Jump to content

This site uses cookies. By using this site, you agree to accept cookies, unless you've opted out. (US government web page with instructions to opt out: http://www.usa.gov/optout-instructions.shtml)

Brooklyn Museum of Art -- no longer "elitist"

  • Please log in to reply
1 reply to this topic

#1 kfw


    Sapphire Circle

  • Moderators
  • PipPipPipPipPipPipPip
  • 2,714 posts

Posted 29 April 2004 - 01:03 PM

I wonder if any Ballet Alerter's have been to the Brooklyn Museum since it opened its new addition to the entrance. I haven't seen it, but I'm curious about whether a circular glass and steel structure works in front of a Beaux-Arts grande dame. Writing in New York Magazine, architectural critic Joseph Giovannini condescends towards the old building and 19th attitudes towards art.


"Cinderella transformations can rejuvenate and even redefine buildings grown rigid and opaque with age and which, in the case of cultural institutions, have come between the dancer and the dance." The problem, of course, is that "a generation of patrons . . . have largely ignored these institutions, having found them elitist and, worse, forbidding."

Naturally this is in part the fault of the Brooklyn's original architects, McKim and Mead, who made "the unsuspecting visitor . . .climb a penitential 28-foot-high flight of stairs to an entrance colonnade in a Sisyphean, all-too-symbolic attempt at rising to high art: The permanent dominance of culture over the individual was cast into the building's posture."

To which I want to ask, do the Supreme Court's steps cast those who argue cases there in the role of penitents? What about visitors to the Constitution and the Declaration of Independence? And since when is a challenge to better one's taste -- or, to please Mr. Giovannini, to expand them -- by definition "Sissyphean"? If recognizing high artistic achievement for high artistic achievement is elitist, run right up those stairs, Mr. Giovannini, and start studying to join the elite.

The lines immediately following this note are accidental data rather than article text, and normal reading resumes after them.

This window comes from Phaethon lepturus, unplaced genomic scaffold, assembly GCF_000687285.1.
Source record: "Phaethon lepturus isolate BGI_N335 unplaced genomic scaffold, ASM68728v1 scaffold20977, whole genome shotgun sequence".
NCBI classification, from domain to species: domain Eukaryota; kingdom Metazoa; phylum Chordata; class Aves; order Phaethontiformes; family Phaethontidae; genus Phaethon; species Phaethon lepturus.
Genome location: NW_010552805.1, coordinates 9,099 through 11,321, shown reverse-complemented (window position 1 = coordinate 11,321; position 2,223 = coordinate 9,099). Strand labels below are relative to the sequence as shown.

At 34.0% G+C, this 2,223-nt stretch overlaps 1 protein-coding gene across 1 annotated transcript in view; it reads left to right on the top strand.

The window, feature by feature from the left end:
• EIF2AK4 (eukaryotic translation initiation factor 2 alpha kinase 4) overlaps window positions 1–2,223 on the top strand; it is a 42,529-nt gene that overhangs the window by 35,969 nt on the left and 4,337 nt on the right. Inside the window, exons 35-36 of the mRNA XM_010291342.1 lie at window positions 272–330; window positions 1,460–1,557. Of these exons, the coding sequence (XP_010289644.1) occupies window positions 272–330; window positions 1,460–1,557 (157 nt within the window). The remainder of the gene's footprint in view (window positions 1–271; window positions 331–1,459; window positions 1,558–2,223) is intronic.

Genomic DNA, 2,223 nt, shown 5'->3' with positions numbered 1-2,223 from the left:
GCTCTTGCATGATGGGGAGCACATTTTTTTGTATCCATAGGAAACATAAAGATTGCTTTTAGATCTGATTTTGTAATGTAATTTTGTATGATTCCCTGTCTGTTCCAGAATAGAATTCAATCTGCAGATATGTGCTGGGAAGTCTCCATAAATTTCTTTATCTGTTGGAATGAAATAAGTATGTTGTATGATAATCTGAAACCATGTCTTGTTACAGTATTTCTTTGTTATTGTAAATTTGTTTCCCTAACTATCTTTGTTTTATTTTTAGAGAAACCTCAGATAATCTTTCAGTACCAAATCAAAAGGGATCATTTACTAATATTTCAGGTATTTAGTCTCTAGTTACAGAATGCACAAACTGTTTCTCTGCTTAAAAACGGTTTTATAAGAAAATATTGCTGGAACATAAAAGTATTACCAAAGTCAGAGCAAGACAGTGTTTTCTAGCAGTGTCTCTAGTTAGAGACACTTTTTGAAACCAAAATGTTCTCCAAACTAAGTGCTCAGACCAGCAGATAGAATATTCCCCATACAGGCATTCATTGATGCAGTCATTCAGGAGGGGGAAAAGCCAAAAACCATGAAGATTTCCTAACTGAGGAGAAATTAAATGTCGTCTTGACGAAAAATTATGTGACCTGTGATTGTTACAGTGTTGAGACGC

And as for the dominance of culture over the individual, in Giovannini's confused phraseology, we can argue about the canon all day, but what's wrong with aspiration spurred by humility, by the consideration that one's forbears might have something to teach us through the artists they considered great?

Anyhow, the old grand staircase is too intimidating, so a new "boardwalk invites visitors into the inner rings of the steel-and-glass superstructure, offering 360-degree views inside and back to the street, as though the museum and city were theatrical happenings to be observed alongside the exhibitions within." Why focus on art when you can watch the women?

Heck, why go to the expense of turning museums into culture malls anyhow? Why doesn't the Brooklyn just lend the paintings to Starbucks, or email an image a day to "the young and hip" on their Palms Pilots?

But as I say, I haven't seen the new addition, so I'm withholding judgment. I'm not really opposed to livening up the streetscape, either. It's Giovannini's egalitarianism run amok that I'm irked with. So has anyone been to the Brooklyn?

#2 kfw


    Sapphire Circle

  • Moderators
  • PipPipPipPipPipPipPip
  • 2,714 posts

Posted 30 April 2004 - 06:50 PM

Well, I always wanted to have an online conversation with myself, so now I am! Writing in The New Republic, Jed Perl doesn't much care for the Brooklyn's "hipper than thou" approach either.

Museum director "Arnold Lehman may talk incessantly about his populist ambitions--about making the museum more people-friendly--but the Brooklyn Museum was always the people's museum."


0 user(s) are reading this topic

0 members, 0 guests, 0 anonymous users

Help support Ballet Alert! and Ballet Talk for Dancers year round by using this search box for your amazon.com purchases. (If it doesn't appear below, your computer's or browser's adblockers may have blocked display):